As reported yesterday, Android apps are coming to Chromebooks at long last via a Google Play Store app. What we didn’t know were which Chromebooks will be getting Android apps – or indeed, that there would be limitations at all.
Google is rolling out the update in batches, and it will begin with three models in mid-June 2016: The Asus Chromebook R11 and Chromebook Flip, and the 2015 Chromebook Pixel.
That’s a pretty narrow list to start, but fret not; the tally of Chromebooks that will work with Android “later in 2016” is quite extensive.
There are some brands I’d never even heard of (Bobicus? Viglen?) so pretty much all but the very earliest Chromebooks are covered. Head on over to Google’s support page for the full list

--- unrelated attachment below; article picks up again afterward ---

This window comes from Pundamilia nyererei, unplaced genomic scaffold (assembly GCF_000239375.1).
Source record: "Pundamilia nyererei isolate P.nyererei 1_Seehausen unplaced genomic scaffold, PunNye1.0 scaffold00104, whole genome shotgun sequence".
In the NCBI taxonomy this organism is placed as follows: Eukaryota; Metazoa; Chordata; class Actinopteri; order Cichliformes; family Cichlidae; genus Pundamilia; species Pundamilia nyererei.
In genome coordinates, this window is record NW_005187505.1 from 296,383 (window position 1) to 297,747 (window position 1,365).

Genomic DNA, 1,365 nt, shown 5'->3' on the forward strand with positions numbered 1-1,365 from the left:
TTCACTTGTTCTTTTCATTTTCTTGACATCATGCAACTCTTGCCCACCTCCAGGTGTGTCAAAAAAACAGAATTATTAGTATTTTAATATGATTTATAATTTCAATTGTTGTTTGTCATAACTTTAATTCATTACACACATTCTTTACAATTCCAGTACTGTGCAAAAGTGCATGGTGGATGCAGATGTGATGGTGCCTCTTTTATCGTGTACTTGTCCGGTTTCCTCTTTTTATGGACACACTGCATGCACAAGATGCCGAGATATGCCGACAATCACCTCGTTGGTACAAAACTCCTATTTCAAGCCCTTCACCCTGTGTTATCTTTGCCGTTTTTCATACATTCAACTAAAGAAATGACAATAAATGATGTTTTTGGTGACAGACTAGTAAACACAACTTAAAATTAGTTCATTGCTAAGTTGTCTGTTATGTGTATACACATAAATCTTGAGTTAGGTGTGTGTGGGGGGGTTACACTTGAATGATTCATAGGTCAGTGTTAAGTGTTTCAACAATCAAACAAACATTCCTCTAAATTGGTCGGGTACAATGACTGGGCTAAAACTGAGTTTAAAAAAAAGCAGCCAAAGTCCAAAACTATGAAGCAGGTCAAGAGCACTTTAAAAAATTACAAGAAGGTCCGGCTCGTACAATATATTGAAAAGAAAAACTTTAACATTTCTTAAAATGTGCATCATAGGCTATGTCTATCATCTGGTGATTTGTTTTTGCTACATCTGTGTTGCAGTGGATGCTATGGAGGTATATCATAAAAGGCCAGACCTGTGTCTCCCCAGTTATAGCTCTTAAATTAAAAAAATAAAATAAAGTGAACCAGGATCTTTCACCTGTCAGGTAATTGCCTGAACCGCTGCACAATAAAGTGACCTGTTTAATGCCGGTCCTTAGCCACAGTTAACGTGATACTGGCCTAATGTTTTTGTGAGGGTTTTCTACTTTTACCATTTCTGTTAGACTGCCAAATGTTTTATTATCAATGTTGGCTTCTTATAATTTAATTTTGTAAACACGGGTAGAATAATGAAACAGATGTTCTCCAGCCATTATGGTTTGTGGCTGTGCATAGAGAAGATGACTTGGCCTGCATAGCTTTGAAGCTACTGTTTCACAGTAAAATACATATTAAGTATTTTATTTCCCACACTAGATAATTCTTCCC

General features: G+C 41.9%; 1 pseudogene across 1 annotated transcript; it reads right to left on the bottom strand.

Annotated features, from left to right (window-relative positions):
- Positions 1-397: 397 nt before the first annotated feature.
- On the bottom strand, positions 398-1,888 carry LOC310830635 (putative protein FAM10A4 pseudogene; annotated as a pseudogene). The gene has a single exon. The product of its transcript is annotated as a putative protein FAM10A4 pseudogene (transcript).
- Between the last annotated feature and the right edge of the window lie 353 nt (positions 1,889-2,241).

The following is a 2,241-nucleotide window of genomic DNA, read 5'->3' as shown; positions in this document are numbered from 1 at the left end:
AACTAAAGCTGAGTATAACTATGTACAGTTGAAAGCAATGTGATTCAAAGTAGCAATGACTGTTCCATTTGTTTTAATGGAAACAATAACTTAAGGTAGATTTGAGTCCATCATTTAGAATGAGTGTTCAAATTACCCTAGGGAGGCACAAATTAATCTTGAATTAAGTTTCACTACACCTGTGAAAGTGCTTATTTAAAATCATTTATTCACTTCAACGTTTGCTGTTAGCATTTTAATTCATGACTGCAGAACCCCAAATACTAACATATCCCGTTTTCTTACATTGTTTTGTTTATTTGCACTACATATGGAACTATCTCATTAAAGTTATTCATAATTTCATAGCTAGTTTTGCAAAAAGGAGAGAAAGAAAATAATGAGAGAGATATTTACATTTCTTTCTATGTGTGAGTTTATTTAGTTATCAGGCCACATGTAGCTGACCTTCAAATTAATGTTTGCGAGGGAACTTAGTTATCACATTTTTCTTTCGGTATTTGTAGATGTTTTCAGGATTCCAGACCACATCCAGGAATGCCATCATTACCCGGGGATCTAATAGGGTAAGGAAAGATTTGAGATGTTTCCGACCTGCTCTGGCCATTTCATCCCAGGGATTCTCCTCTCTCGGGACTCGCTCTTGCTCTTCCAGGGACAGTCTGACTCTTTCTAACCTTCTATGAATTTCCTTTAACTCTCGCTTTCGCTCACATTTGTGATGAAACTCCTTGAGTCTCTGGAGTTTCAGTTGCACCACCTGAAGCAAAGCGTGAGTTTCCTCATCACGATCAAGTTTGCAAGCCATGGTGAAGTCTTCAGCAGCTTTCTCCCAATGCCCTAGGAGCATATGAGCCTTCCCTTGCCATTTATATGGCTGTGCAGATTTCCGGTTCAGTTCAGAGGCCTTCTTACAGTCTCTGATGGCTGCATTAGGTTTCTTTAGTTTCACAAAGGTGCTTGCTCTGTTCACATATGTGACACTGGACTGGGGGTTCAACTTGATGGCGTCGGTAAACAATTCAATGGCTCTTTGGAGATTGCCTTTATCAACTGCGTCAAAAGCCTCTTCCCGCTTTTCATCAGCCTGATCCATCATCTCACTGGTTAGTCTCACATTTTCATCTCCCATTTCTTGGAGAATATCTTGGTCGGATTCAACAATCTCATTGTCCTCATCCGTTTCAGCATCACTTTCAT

Google has also confirmed that virtually all Android apps will work on the platform, so no worries about whether that obscure Gingerbread-era app you still use will run on your laptop.
That said, functionality will be limited by your hardware; you can’t use an app that requires a rear camera if your laptop doesn’t one. Google says Android apps will be SoC agnostic – they’ll work fine on either Arm or Intel-based hardware.
Google says it will begin pushing for more premium Chromebook hardware because of this development, including new devices later this year. It could also mean Android developers will start to focus more on how their apps perform on larger-screen devices.
Basically, Chromebooks are about to become serious work machines. Android compatibility means that suddenly Chromebook users will have access to a wealth of native apps that don’t rely on the Web, and while they won’t compete with Windows anytime soon, you can bet Google will continue to push Chromebooks and Android as options for real productivity.